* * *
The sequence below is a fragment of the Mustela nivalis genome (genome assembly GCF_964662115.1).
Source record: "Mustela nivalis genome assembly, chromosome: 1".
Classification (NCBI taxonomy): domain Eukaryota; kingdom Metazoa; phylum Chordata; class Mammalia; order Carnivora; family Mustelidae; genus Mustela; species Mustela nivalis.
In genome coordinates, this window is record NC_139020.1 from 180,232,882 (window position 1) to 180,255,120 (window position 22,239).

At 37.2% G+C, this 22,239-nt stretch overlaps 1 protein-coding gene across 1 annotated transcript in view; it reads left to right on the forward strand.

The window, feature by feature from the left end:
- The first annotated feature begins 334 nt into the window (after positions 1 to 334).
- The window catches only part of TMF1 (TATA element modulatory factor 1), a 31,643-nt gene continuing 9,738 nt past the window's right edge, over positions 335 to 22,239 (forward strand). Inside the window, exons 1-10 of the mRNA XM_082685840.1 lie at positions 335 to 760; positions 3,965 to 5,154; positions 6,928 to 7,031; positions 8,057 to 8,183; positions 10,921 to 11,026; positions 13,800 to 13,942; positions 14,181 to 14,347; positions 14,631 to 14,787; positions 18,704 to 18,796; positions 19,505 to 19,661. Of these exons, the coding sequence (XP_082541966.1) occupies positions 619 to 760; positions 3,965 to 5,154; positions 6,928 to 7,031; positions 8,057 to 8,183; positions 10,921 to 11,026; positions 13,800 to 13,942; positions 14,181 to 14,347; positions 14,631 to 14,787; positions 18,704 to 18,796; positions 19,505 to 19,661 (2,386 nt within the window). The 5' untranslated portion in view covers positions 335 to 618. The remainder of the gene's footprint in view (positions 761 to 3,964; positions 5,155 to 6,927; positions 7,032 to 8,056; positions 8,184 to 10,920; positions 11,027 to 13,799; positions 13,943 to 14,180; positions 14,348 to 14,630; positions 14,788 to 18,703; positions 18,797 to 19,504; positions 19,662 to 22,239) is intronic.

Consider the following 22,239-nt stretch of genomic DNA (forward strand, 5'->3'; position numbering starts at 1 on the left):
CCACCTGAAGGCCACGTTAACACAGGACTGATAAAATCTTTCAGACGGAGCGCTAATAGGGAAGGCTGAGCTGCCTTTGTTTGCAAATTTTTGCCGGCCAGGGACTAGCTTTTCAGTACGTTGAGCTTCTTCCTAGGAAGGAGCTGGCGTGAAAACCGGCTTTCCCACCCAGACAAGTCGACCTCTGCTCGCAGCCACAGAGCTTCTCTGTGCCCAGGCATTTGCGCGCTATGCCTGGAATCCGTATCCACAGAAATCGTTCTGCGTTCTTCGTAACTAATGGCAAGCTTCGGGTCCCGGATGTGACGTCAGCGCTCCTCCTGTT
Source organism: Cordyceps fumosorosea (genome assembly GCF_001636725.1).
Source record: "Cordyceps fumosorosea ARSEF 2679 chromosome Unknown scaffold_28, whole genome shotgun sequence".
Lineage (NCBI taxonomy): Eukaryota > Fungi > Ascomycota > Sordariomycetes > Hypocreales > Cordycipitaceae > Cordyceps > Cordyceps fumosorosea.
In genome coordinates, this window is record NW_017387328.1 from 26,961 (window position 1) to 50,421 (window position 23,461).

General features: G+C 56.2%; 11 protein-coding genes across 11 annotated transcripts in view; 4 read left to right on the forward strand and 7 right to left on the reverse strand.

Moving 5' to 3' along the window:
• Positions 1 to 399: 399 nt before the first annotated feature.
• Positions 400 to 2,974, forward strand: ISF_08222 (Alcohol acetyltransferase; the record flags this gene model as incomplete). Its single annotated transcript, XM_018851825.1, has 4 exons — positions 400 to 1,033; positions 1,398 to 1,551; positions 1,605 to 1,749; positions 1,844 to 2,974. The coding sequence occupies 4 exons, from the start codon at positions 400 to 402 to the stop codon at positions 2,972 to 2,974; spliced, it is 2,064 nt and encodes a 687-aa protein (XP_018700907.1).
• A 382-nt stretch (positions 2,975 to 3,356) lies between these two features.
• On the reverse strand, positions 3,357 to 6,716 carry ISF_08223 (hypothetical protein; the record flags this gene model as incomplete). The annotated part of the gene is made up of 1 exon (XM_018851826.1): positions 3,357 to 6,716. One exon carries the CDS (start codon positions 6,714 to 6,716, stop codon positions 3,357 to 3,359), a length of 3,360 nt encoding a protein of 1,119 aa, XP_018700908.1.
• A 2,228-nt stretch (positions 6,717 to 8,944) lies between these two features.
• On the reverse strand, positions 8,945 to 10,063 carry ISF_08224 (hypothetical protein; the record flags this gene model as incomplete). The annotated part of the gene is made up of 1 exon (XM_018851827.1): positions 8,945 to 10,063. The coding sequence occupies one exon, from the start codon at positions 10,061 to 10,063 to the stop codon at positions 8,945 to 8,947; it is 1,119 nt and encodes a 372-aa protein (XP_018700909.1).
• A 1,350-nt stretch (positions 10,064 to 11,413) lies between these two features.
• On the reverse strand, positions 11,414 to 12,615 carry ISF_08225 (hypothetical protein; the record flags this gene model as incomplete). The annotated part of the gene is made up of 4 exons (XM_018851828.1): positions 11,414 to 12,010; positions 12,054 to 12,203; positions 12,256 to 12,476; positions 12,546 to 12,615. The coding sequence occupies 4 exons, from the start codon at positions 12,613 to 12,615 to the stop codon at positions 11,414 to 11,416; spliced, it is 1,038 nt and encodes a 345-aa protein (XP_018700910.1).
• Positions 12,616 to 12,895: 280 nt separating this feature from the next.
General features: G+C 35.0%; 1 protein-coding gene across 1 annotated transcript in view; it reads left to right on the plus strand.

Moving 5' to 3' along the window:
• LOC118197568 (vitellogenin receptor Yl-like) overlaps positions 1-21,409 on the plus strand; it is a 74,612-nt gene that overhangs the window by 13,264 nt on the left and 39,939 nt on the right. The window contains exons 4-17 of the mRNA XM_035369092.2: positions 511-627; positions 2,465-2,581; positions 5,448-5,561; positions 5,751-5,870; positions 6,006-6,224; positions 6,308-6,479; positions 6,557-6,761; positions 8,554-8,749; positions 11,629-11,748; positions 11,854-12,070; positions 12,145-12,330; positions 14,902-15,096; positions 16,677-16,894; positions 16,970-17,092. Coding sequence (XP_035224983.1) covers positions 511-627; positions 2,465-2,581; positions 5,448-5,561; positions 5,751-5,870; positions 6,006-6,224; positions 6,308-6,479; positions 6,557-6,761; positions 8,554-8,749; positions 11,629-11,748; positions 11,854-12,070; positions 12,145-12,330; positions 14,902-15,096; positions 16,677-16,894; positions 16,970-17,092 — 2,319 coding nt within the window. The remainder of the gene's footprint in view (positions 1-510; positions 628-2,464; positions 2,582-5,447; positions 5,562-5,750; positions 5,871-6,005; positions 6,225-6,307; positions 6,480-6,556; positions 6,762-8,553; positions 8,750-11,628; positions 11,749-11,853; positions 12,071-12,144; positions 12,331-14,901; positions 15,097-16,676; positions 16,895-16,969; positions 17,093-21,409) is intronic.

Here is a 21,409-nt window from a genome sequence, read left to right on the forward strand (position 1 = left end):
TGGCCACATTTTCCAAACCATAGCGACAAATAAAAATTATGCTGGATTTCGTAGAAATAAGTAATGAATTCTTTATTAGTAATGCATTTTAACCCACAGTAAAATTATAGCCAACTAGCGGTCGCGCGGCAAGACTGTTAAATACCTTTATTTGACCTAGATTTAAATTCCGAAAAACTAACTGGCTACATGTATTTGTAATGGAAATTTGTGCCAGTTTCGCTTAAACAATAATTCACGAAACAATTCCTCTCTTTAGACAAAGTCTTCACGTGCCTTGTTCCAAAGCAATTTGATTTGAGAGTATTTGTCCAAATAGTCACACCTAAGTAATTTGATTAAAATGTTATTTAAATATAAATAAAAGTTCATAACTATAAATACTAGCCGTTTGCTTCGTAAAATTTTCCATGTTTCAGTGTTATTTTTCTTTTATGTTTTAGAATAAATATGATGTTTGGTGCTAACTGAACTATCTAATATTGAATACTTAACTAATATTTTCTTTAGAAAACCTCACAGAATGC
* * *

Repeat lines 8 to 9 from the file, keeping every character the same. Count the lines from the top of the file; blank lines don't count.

- The window catches only part of TMF1 (TATA element modulatory factor 1), a 31,643-nt gene continuing 9,738 nt past the window's right edge, over positions 335 to 22,239 (forward strand). Inside the window, exons 1-10 of the mRNA XM_082685840.1 lie at positions 335 to 760; positions 3,965 to 5,154; positions 6,928 to 7,031; positions 8,057 to 8,183; positions 10,921 to 11,026; positions 13,800 to 13,942; positions 14,181 to 14,347; positions 14,631 to 14,787; positions 18,704 to 18,796; positions 19,505 to 19,661. Of these exons, the coding sequence (XP_082541966.1) occupies positions 619 to 760; positions 3,965 to 5,154; positions 6,928 to 7,031; positions 8,057 to 8,183; positions 10,921 to 11,026; positions 13,800 to 13,942; positions 14,181 to 14,347; positions 14,631 to 14,787; positions 18,704 to 18,796; positions 19,505 to 19,661 (2,386 nt within the window). The 5' untranslated portion in view covers positions 335 to 618. The remainder of the gene's footprint in view (positions 761 to 3,964; positions 5,155 to 6,927; positions 7,032 to 8,056; positions 8,184 to 10,920; positions 11,027 to 13,799; positions 13,943 to 14,180; positions 14,348 to 14,630; positions 14,788 to 18,703; positions 18,797 to 19,504; positions 19,662 to 22,239) is intronic.

Consider the following 22,239-nt stretch of genomic DNA (forward strand, 5'->3'; position numbering starts at 1 on the left):